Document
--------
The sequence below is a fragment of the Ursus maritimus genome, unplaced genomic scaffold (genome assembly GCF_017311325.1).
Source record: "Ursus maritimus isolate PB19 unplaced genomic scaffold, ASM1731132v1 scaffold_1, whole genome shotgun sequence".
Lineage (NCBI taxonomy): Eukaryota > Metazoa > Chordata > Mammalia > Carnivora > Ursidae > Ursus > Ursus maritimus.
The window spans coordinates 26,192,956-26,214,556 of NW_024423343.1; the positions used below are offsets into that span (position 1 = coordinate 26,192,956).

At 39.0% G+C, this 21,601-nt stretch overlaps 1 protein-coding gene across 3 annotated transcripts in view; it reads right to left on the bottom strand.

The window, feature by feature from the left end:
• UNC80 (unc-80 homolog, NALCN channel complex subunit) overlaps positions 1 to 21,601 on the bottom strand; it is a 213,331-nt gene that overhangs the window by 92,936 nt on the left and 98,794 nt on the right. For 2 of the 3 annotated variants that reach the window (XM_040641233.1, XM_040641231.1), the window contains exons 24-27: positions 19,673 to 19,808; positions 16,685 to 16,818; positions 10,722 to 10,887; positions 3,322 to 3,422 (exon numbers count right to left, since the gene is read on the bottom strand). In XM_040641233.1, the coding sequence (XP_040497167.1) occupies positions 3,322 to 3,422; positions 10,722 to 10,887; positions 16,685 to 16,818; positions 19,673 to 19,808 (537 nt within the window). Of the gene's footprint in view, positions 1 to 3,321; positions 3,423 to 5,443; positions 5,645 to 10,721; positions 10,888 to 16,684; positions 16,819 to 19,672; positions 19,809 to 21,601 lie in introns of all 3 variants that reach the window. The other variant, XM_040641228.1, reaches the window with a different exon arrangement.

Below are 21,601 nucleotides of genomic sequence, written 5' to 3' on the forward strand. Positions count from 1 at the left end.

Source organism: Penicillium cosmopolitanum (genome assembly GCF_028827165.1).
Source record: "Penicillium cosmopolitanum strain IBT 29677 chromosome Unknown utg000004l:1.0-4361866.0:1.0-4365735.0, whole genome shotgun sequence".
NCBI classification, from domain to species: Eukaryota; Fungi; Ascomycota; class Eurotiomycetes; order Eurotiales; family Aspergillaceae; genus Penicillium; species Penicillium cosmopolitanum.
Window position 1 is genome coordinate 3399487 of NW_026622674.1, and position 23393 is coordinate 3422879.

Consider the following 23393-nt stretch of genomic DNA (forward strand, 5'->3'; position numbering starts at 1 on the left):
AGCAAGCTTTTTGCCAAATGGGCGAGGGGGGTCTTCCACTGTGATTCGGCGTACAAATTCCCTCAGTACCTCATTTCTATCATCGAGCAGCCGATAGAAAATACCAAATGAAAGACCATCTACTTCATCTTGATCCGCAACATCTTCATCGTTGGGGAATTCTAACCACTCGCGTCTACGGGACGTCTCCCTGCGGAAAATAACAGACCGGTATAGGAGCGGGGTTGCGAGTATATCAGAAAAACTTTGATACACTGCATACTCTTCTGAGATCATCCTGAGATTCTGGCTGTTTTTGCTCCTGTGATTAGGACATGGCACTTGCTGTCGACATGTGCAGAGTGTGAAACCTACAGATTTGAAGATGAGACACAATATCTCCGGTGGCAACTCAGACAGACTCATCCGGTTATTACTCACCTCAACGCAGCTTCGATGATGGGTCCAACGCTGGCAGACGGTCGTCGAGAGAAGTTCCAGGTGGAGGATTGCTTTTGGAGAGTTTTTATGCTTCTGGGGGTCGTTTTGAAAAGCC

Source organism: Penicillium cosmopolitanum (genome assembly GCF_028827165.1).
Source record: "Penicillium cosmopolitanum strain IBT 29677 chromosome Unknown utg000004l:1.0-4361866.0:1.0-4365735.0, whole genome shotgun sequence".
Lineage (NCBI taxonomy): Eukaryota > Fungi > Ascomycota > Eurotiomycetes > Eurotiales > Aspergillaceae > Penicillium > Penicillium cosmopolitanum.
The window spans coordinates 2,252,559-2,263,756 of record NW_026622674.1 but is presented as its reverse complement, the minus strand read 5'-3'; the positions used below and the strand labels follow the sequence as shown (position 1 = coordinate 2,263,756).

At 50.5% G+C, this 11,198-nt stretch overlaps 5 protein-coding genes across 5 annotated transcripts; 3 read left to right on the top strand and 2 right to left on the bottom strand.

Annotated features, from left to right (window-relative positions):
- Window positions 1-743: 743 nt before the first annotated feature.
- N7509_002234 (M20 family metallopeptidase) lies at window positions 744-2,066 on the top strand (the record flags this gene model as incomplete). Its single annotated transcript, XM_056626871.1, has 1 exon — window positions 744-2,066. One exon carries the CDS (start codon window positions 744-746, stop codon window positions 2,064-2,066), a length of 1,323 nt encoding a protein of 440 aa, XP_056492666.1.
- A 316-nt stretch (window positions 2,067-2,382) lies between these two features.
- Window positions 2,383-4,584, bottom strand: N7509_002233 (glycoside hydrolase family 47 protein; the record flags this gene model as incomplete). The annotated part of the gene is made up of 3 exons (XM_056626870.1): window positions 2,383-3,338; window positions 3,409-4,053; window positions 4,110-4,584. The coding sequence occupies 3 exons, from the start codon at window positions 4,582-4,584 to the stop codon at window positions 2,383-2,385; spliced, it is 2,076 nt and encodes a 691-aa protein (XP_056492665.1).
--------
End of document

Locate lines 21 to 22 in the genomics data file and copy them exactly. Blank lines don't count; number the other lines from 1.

- Window positions 1-743: 743 nt before the first annotated feature.
- N7509_002234 (M20 family metallopeptidase) lies at window positions 744-2,066 on the top strand (the record flags this gene model as incomplete). Its single annotated transcript, XM_056626871.1, has 1 exon — window positions 744-2,066. One exon carries the CDS (start codon window positions 744-746, stop codon window positions 2,064-2,066), a length of 1,323 nt encoding a protein of 440 aa, XP_056492666.1.